This Group covers a broad range of civil liberties and human rights issues, focussing on those that don’t naturally fall within the other groups. Priority areas in the last few years have included: a Human Rights Act for NSW, along with the ongoing campaign for an Australian Charter of Rights; climate justice; LGBTIQ+ rights, women’s rights; anti-discrimination law; freedom of expression; and achieving better and more democratic governance through balanced and effective anti-corruption bodies and reform of the framework for delegated legislation.
We also track Australia's human rights violations.
A current focus area is our right to protest
High Court protects women’s safe access to abortion clinics
Today the High Court of Australia made a decision which maintains greatly needed legal protections for women seeking reproductive health care - including abortion- in Tasmania and Victoria. NSWCCL welcomes this unanimous upholding of the current laws in these states.
The provisions, which provide these protections within a 150-metre safe access zone, had been challenged by anti - abortion campaigners who argued they infringed their right to free speech and political protest.
In rejecting this line of argument, the High Court found that any impediment to free speech or political protest caused by its prohibition within this limited 150 metre zone was ‘negligible’.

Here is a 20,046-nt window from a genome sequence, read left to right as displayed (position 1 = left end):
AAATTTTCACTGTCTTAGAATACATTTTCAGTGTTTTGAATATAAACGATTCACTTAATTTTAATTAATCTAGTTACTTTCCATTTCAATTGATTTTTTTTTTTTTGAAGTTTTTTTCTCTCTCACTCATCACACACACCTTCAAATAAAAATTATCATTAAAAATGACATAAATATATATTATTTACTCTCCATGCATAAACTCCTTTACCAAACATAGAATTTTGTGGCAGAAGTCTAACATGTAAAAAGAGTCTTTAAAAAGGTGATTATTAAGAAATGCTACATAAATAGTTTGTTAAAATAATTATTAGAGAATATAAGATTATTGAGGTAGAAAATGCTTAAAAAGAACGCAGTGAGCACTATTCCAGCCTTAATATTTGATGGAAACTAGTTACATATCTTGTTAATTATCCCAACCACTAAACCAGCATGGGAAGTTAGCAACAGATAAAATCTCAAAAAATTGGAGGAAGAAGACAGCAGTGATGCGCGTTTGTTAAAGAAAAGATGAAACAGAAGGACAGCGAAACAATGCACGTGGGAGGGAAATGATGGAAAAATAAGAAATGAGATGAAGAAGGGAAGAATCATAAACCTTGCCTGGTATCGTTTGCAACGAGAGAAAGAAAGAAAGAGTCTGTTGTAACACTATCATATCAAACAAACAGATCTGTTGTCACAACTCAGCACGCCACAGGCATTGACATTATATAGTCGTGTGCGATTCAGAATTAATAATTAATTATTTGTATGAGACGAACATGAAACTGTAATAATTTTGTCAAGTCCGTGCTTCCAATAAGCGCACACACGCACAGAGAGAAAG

This accords with the position NSWCCL took in supporting the passage of the NSW Safe Access to Reproductive Health Clinics legislation in 2018. We took this position as an organisation which has defended civil liberties for over 50 years and approaches any law which limits free speech or political freedom with great caution. We considered the NSW legislation to be necessary and reasonable.
The High Court decision today provides a very welcome level of certainty as to the constitutionality of the NSW safe access zone provisions.
The decision not only provides clarity as to the constitutionality of existing provisions it also provides a context which should facilitate the extension of these much-needed legal protections to women in Western Australia and South Australia.
We extend our thanks to the Human Rights Law Centre and the Melbourne Fertility Control Clinic for their submissions to the High Court in defence of the safe access zones.
In NSW we must now turn our attention to the achievement of abortion law reform in this term of government.
5 April 2019